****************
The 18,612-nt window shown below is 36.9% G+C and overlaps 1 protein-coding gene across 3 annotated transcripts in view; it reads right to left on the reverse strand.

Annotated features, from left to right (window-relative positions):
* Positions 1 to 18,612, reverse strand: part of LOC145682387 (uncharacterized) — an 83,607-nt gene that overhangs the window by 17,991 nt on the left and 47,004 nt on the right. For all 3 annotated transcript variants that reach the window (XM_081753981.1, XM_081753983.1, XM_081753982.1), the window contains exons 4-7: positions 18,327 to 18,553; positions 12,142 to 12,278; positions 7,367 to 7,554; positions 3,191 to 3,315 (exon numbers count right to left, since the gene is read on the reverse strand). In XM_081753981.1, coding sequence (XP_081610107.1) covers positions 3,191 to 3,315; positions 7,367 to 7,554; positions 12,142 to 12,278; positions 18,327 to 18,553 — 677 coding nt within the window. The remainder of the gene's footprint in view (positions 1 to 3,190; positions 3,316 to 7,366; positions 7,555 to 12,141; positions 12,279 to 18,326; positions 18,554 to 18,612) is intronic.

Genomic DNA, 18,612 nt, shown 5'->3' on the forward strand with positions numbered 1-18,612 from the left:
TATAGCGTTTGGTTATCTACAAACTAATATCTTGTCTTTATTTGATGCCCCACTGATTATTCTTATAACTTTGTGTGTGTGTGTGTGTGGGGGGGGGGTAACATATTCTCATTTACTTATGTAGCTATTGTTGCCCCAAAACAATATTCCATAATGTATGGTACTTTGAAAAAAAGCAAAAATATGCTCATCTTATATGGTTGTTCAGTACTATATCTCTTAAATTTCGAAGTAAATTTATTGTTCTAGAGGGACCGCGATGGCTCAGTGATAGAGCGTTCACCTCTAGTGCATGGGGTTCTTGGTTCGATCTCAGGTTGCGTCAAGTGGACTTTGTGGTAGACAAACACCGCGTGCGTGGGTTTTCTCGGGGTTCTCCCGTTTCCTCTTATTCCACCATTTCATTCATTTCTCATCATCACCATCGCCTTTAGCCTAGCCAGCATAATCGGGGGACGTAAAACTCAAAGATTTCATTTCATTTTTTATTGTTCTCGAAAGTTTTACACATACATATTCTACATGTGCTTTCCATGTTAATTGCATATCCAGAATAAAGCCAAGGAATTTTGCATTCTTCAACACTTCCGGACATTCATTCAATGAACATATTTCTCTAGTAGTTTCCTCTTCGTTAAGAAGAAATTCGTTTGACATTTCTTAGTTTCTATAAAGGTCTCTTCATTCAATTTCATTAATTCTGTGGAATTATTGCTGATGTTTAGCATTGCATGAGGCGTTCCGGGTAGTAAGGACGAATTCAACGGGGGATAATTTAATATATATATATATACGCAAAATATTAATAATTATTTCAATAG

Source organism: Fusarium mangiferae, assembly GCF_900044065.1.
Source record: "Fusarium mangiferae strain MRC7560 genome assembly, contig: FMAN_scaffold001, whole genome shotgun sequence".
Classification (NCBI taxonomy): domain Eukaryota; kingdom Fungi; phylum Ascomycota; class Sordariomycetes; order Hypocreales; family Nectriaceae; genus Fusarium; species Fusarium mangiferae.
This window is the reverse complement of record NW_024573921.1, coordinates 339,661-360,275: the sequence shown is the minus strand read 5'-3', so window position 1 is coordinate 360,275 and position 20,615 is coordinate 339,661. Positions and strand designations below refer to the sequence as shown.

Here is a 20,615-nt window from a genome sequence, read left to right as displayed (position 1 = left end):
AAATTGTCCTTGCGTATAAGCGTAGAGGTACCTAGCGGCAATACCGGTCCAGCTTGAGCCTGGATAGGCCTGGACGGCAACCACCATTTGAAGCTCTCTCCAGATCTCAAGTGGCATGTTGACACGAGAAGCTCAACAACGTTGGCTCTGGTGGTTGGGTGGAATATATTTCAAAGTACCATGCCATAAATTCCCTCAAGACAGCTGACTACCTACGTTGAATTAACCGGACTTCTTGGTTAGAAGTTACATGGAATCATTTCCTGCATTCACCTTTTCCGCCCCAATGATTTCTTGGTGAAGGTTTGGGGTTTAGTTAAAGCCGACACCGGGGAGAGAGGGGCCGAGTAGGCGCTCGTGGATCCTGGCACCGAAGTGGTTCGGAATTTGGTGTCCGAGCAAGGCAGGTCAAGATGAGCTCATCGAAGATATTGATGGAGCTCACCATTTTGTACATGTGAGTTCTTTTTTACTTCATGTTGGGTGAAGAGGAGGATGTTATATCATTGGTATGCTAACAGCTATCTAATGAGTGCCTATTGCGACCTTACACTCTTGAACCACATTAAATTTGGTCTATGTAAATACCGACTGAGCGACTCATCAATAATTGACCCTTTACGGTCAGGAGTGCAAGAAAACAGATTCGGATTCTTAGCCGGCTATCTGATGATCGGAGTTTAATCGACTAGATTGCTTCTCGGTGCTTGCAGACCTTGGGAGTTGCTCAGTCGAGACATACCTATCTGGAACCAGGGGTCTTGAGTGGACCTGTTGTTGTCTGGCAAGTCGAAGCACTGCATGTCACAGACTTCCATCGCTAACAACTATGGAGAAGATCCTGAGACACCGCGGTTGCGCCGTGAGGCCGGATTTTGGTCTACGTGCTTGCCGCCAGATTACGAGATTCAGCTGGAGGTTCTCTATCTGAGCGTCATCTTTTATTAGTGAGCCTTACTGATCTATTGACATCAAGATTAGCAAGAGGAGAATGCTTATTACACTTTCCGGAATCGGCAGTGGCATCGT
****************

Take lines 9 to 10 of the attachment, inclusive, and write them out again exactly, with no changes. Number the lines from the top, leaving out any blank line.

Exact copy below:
This window is the reverse complement of record NW_024573921.1, coordinates 339,661-360,275: the sequence shown is the minus strand read 5'-3', so window position 1 is coordinate 360,275 and position 20,615 is coordinate 339,661. Positions and strand designations below refer to the sequence as shown.

Here is a 20,615-nt window from a genome sequence, read left to right as displayed (position 1 = left end):